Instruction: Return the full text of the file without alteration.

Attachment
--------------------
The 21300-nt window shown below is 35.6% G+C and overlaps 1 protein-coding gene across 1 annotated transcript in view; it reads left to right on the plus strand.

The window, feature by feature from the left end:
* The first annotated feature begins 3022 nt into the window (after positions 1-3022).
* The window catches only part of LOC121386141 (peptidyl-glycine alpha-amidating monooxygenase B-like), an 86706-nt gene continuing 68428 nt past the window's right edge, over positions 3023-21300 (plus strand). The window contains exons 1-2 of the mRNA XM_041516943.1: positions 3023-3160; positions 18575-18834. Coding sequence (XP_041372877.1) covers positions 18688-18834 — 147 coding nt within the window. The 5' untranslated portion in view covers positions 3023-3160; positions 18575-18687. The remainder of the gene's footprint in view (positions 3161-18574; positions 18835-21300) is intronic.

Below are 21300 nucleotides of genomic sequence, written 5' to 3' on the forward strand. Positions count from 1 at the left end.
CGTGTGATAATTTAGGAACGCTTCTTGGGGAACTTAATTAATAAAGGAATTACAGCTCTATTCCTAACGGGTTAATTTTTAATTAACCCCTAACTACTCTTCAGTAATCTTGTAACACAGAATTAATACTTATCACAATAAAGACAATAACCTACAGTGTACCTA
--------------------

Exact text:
The 21300-nt window shown below is 35.6% G+C and overlaps 1 protein-coding gene across 1 annotated transcript in view; it reads left to right on the plus strand.

The window, feature by feature from the left end:
* The first annotated feature begins 3022 nt into the window (after positions 1-3022).
* The window catches only part of LOC121386141 (peptidyl-glycine alpha-amidating monooxygenase B-like), an 86706-nt gene continuing 68428 nt past the window's right edge, over positions 3023-21300 (plus strand). The window contains exons 1-2 of the mRNA XM_041516943.1: positions 3023-3160; positions 18575-18834. Coding sequence (XP_041372877.1) covers positions 18688-18834 — 147 coding nt within the window. The 5' untranslated portion in view covers positions 3023-3160; positions 18575-18687. The remainder of the gene's footprint in view (positions 3161-18574; positions 18835-21300) is intronic.

Below are 21300 nucleotides of genomic sequence, written 5' to 3' on the forward strand. Positions count from 1 at the left end.
CGTGTGATAATTTAGGAACGCTTCTTGGGGAACTTAATTAATAAAGGAATTACAGCTCTATTCCTAACGGGTTAATTTTTAATTAACCCCTAACTACTCTTCAGTAATCTTGTAACACAGAATTAATACTTATCACAATAAAGACAATAACCTACAGTGTACCTA